The construction of an €11 billion gas pipeline from Russia to Germany could be frozen for years because Denmark has raised eleventh hour environmental concerns about its route. The Nord Stream 2 project had been expected to begin pumping natural gas along the floor of the Baltic by the end of the year, to the chagrin of many of Germany’s allies, who say that it will leave Europe more dependent on the Kremlin for its energy. The scheme consists of two new pipelines that are expected to double the annual capacity – of 55 billion cubic metres – of an existing pair. The gas will be exported by Gazprom, the Russian state-backed company, and most will be sold on by Germany to central and eastern European countries. Almost 600 miles of pipes have already been laid and the terminals at either end are well on their way to completion but the work now faces an indefinite delay. The chief stumbling block is the Danish island of Bornholm, located at an important strategic position between Sweden and Poland. Unlike the other four countries along the course of Nord Stream 2, Denmark has stalled on issuing a permit for construction in its waters, citing potential risks to wildlife and human safety. The firm has already proposed two routes around Bornholm: one off the island’s southern shore, threaded through Danish territorial waters; the other further away to the north, just outside the zone.
Times 1st April 2019 read more »
Japan’s environment minister has announced he will “in principle” oppose any new plans to build or expand coal-fired power stations, as further signs emerge of a dramatic energy pivot by Australia’s top export market for thermal coal. Guardian Australia reported in March that Japan had cancelled a large percentage of planned investments in coal-fired power, while Japanese investment vehicles were ditching coal projects and instead seeking to back large-scale renewable projects across Asia. Market analysts expect the price of thermal coal will remain dictated by China, whose recent restrictions on Australian exports have already tempered near-record prices, and would likely continue to reduce its value. A faster-than-anticipated transition by the Japanese energy sector, which buys 39% of Australian-mined thermal coal, would affect future volumes and the viability of some new mines.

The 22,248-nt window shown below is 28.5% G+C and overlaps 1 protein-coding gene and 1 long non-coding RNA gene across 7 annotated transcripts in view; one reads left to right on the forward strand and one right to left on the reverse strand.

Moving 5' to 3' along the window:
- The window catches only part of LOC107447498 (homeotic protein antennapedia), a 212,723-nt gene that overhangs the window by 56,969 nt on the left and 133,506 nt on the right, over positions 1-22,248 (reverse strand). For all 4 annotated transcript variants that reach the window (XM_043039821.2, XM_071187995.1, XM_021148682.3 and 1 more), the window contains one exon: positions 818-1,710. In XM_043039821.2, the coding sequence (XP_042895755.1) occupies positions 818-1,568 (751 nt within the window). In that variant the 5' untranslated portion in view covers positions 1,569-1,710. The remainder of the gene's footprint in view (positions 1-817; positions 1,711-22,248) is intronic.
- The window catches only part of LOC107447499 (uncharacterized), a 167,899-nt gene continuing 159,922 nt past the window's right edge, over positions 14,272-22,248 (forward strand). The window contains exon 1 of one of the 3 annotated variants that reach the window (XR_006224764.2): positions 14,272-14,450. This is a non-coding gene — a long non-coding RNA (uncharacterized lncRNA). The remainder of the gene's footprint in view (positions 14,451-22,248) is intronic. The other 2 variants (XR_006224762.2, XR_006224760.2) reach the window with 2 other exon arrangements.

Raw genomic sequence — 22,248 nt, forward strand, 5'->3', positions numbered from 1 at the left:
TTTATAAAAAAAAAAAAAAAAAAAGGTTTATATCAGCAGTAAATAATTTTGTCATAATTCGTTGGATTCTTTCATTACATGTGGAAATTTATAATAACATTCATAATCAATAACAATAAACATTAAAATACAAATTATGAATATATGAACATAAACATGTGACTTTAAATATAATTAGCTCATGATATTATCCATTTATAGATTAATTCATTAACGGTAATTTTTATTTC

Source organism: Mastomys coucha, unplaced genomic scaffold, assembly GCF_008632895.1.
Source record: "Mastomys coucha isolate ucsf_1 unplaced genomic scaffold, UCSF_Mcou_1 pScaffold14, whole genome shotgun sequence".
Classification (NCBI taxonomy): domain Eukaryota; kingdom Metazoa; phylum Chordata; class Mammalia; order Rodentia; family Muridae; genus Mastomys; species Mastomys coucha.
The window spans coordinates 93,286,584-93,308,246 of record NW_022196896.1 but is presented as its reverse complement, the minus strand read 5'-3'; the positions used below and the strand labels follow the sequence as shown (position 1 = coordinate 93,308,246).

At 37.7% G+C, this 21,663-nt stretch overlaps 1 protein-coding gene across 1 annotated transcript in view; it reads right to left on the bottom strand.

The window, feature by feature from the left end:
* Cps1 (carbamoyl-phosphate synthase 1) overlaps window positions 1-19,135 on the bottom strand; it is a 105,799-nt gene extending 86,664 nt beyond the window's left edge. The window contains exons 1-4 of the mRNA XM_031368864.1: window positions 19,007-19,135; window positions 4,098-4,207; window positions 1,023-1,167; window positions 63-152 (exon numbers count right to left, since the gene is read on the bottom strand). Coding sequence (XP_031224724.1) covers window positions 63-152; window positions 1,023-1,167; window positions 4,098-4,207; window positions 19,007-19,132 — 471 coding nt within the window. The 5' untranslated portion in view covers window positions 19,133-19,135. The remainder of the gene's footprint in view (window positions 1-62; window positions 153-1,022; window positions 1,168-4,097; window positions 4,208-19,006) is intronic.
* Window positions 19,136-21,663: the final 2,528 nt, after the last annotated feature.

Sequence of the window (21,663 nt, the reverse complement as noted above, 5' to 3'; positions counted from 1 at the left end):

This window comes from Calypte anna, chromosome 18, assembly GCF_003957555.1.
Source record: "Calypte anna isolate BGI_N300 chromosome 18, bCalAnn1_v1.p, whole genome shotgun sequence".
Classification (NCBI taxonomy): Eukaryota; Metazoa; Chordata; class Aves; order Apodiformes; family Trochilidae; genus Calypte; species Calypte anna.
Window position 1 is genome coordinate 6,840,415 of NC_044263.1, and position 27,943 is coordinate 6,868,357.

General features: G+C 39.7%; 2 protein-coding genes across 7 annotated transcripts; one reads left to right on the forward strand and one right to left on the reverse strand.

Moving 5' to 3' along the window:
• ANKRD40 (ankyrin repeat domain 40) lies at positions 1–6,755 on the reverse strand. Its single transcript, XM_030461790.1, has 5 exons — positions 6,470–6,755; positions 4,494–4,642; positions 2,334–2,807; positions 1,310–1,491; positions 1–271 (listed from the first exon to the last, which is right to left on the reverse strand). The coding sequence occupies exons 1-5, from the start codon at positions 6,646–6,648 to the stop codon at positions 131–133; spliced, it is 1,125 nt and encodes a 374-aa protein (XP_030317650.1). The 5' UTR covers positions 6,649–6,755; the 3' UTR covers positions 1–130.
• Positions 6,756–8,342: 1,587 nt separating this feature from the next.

Guardian 31st March 2019 read more »
In west Texas last week, you could not give gas away, as prices dropped to record lows. Companies trying to offload natural gas at the Waha hub, in the booming shale oil region of the Permian Basin, found they had to pay operators with pipeline capacity to take it away. The gas price at Waha registered a low last Thursday of minus $2.50 per million British Thermal Units and closed at minus $1.95, its lowest level since S&P Global Platts started collecting the data back in 1994. The steep negative prices last week were in part caused by equipment failures on one pipeline system and planned maintenance on another, which made it harder to find outlets for unwanted gas. The fundamental problem in west Texas, however, is that there is a growing oversupply of gas that is a byproduct of booming crude output in the shale oilfields of the Permian Basin. That surge of surplus gas, which could continue for years, is expected to have global implications, with several companies developing projects for exporting it to world markets.
FT 31st March 2019 read more »